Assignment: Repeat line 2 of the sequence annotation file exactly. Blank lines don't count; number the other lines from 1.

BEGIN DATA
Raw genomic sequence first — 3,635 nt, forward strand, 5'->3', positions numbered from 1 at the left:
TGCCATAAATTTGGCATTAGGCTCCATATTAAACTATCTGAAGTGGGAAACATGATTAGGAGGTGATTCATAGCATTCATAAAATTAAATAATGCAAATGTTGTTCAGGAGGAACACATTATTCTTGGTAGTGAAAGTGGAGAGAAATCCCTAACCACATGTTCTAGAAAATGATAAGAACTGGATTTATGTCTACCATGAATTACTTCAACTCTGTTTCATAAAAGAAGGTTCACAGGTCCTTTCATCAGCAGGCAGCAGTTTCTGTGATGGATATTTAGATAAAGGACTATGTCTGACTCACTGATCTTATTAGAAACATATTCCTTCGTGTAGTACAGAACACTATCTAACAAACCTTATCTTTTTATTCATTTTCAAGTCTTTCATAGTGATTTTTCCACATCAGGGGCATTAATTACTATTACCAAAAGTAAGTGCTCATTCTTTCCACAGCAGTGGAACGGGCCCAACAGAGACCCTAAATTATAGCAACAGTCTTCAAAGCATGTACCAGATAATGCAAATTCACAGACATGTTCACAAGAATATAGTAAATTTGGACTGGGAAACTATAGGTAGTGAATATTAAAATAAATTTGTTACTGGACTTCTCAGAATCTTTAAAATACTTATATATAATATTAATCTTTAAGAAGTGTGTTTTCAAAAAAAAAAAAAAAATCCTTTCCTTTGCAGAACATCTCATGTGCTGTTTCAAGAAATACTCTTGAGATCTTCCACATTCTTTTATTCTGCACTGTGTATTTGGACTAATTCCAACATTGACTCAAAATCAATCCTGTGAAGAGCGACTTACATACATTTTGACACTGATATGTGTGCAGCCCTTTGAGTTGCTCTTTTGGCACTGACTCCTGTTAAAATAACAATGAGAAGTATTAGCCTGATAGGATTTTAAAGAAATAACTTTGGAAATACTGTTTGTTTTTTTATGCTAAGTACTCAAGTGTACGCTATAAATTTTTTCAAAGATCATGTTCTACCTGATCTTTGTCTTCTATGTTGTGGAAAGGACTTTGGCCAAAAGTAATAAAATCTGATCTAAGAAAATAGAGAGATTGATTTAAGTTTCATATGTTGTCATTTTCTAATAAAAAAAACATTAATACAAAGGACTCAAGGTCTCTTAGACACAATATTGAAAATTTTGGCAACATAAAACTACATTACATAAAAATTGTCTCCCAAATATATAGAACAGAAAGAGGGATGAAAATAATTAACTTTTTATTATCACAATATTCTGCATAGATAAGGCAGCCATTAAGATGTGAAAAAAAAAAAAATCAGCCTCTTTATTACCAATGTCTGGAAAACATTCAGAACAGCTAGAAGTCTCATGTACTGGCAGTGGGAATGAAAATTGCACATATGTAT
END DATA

TGCCATAAATTTGGCATTAGGCTCCATATTAAACTATCTGAAGTGGGAAACATGATTAGGAGGTGATTCATAGCATTCATAAAATTAAATAATGCAAATGTTGTTCAGGAGGAACACATTATTCTTGGTAGTGAAAGTGGAGAGAAATCCCTAACCACATGTTCTAGAAAATGATAAGAACTGGATTTATGTCTACCATGAATTACTTCAACTCTGTTTCATAAAAGAAGGTTCACAGGTCCTTTCATCAGCAGGCAGCAGTTTCTGTGATGGATATTTAGATAAAGGACTATGTCTGACTCACTGATCTTATTAGAAACATATTCCTTCGTGTAGTACAGAACACTATCTAACAAACCTTATCTTTTTATTCATTTTCAAGTCTTTCATAGTGATTTTTCCACATCAGGGGCATTAATTACTATTACCAAAAGTAAGTGCTCATTCTTTCCACAGCAGTGGAACGGGCCCAACAGAGACCCTAAATTATAGCAACAGTCTTCAAAGCATGTACCAGATAATGCAAATTCACAGACATGTTCACAAGAATATAGTAAATTTGGACTGGGAAACTATAGGTAGTGAATATTAAAATAAATTTGTTACTGGACTTCTCAGAATCTTTAAAATACTTATATATAATATTAATCTTTAAGAAGTGTGTTTTCAAAAAAAAAAAAAAAATCCTTTCCTTTGCAGAACATCTCATGTGCTGTTTCAAGAAATACTCTTGAGATCTTCCACATTCTTTTATTCTGCACTGTGTATTTGGACTAATTCCAACATTGACTCAAAATCAATCCTGTGAAGAGCGACTTACATACATTTTGACACTGATATGTGTGCAGCCCTTTGAGTTGCTCTTTTGGCACTGACTCCTGTTAAAATAACAATGAGAAGTATTAGCCTGATAGGATTTTAAAGAAATAACTTTGGAAATACTGTTTGTTTTTTTATGCTAAGTACTCAAGTGTACGCTATAAATTTTTTCAAAGATCATGTTCTACCTGATCTTTGTCTTCTATGTTGTGGAAAGGACTTTGGCCAAAAGTAATAAAATCTGATCTAAGAAAATAGAGAGATTGATTTAAGTTTCATATGTTGTCATTTTCTAATAAAAAAAACATTAATACAAAGGACTCAAGGTCTCTTAGACACAATATTGAAAATTTTGGCAACATAAAACTACATTACATAAAAATTGTCTCCCAAATATATAGAACAGAAAGAGGGATGAAAATAATTAACTTTTTATTATCACAATATTCTGCATAGATAAGGCAGCCATTAAGATGTGAAAAAAAAAAAAATCAGCCTCTTTATTACCAATGTCTGGAAAACATTCAGAACAGCTAGAAGTCTCATGTACTGGCAGTGGGAATGAAAATTGCACATATGTAT